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Hermann Cuntz

Bernstein Awardee 2012
Bernstein Focus: Neurotechnology in Frankfurt,
Frankfurt Institute for Advanced Studies,
Ernst Strüngmann Institute for Neuroscience in Cooperation with Max Planck Society

Numerous delicate branches emerge from a small thickening and extend out to all directions. One of them runs vertically upwards, ramifying into the finest structures. When an ordinary person looks at Hermann Cuntz’ images for the first time, he sees widely branched treetops, trunks and roots—similar to a dense forest. A neuroscientist, in turn, recognizes the pictures as microscopy images of neurons. However, both are wrong: Cuntz‘ display artificially created neurons. Using theoretical models and equations, the biologist generates the neuronal trees using the computer. The long-term goal of Cuntz’ research is gaining a basic understanding of the principles of neuronal morphology. In September, Hermann Cuntz received the Bernstein Award 2013 for his work.


Hermann Cuntz

“I am interested in the effects of shape and morphology of nerve cells on the structure and function of neuronal circuits,” Hermann Cuntz explains. According to which principles do nerve cells form small networks in the brain? Is there a basic connection code?“ Hermann Cuntz came in contact with theoretical neuroscience during his diploma thesis under the supervision of Alexander Borst at the Friedrich Miescher Laboratory of the Max Planck Society in Tübingen. Borst sparked the young biologist‘s enthusiasm for brain research—and employed him as a doctoral student in his research group. During his PhD, Cuntz examined the visual system of the fly, also conducting experimental studies. However, for him, the successful modeling of a visual circuit in the fly brain turned out to be more important than intracellular recordings. “Having a theoretical model at the end of the day, that can make accurate predictions about reality, is a great feeling”, the neuroscientist says.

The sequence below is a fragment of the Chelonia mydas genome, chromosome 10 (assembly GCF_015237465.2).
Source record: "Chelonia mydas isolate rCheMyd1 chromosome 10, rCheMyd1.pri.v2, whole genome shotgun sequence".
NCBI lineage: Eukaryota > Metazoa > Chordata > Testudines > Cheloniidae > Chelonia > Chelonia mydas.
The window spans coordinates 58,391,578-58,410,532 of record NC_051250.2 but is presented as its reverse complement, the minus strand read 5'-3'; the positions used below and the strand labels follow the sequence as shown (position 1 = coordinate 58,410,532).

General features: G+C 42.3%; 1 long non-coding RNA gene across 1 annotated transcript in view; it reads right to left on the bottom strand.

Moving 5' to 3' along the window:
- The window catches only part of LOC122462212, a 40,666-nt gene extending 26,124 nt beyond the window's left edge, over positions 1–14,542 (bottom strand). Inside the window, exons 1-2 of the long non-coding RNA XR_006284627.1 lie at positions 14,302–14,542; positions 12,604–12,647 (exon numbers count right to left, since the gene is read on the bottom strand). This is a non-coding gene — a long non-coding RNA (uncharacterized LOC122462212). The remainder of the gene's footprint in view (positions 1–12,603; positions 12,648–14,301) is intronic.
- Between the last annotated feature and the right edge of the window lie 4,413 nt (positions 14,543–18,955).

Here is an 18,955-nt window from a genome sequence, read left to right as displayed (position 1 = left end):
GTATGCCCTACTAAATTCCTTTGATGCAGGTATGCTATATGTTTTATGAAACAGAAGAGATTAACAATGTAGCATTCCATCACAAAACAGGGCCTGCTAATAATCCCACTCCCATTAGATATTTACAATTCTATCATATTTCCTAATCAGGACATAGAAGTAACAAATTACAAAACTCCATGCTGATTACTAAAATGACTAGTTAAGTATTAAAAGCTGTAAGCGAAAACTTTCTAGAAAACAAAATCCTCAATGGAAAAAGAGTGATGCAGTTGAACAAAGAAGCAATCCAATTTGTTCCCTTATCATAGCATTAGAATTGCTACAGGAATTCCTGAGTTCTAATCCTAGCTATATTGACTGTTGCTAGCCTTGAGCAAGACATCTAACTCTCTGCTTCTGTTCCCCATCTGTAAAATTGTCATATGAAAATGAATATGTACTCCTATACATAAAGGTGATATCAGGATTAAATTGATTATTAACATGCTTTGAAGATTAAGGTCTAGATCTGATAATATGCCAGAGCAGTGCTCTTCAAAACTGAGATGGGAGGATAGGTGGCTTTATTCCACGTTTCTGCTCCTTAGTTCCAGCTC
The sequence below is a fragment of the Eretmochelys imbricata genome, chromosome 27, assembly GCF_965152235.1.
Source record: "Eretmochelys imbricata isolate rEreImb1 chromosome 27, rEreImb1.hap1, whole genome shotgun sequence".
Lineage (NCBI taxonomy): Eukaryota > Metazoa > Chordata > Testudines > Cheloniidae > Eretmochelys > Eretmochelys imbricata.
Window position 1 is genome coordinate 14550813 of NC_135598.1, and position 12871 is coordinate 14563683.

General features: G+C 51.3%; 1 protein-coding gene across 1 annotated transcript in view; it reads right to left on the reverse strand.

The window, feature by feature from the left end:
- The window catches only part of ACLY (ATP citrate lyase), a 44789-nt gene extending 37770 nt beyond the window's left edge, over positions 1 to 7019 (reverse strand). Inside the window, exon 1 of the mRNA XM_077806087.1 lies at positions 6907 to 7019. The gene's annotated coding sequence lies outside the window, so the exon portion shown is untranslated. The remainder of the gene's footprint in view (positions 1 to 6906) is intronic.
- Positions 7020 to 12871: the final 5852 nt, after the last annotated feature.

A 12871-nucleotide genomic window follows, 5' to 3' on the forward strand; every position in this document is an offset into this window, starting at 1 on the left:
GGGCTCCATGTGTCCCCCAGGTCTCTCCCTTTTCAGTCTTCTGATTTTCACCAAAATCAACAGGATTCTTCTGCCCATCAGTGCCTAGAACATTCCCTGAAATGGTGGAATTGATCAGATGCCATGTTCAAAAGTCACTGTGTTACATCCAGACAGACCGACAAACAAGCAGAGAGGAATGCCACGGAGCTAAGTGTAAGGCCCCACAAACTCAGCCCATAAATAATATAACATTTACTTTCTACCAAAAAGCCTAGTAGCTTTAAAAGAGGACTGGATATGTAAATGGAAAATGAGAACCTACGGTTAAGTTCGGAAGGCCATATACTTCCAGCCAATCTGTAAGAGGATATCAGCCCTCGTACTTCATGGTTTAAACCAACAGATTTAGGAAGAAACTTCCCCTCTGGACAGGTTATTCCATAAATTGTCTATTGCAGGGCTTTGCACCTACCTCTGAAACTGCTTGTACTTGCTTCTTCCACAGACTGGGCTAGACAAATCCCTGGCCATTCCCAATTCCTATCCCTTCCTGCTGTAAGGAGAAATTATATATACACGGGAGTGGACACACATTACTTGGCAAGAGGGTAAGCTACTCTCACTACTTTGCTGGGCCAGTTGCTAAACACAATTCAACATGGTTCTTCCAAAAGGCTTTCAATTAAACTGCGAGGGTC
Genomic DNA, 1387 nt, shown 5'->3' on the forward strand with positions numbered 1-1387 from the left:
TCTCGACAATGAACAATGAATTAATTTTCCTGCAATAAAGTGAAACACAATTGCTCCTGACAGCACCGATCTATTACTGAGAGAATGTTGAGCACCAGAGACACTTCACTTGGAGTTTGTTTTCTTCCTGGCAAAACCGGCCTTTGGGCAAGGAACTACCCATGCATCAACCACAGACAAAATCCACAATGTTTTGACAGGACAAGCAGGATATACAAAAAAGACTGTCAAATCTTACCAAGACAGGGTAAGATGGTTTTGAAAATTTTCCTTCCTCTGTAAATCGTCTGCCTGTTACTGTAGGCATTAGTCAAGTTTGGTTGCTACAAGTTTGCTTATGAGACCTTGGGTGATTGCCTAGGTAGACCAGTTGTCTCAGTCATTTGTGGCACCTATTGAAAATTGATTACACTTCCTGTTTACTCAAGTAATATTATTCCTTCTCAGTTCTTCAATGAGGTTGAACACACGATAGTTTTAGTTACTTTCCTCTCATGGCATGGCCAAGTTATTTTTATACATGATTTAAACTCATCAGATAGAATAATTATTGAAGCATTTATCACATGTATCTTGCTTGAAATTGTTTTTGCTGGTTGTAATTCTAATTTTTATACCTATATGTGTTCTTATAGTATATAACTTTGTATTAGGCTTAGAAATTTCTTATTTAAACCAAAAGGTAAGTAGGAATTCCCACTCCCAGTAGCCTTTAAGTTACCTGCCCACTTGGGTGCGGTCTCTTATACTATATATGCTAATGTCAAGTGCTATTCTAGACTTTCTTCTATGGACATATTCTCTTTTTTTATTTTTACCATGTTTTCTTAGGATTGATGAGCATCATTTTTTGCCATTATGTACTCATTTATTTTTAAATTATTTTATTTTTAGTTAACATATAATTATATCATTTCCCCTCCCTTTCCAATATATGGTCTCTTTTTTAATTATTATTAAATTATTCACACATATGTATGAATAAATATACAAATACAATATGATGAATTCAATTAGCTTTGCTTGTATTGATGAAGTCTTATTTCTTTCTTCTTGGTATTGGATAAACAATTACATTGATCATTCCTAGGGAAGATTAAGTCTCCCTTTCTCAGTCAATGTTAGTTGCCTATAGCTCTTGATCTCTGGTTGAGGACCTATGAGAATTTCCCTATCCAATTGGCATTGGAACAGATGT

Cuntz, who is half German, half French, followed Borst to the University of California at Berkeley (USA), and later to the Max Planck Institute of Neurobiology in Munich during his PhD. In Munich, he received his doctorate in 2004. He then spent two years as a postdoctoral fellow in Igan Segev‘s laboratory at the Hebrew University in Jerusalem. By means of a Minerva scholarship, Cuntz investigated the morphology of dendrites in Israel. For this, he planned to use the minimum spanning tree algorithm—a method that is often applied to connect points distributed in space with minimum distances. The project had barely begun when he wanted to clear his mind from other projects and started to study the algorithm during a lunch break. He soon realized that it often produced spiral structures, resulting in relatively long path lengths. “These were unrealistically long for dendrites that must transmit the neuronal signals as quickly as possible,” the biologist concluded. Cuntz changed this feature of the algorithm and added a constraint to produce short paths in the resulting dendritic tree. He thereby developed a new method that he would later name “morpho-logical modeling” and that constitutes the basis for his ongoing work.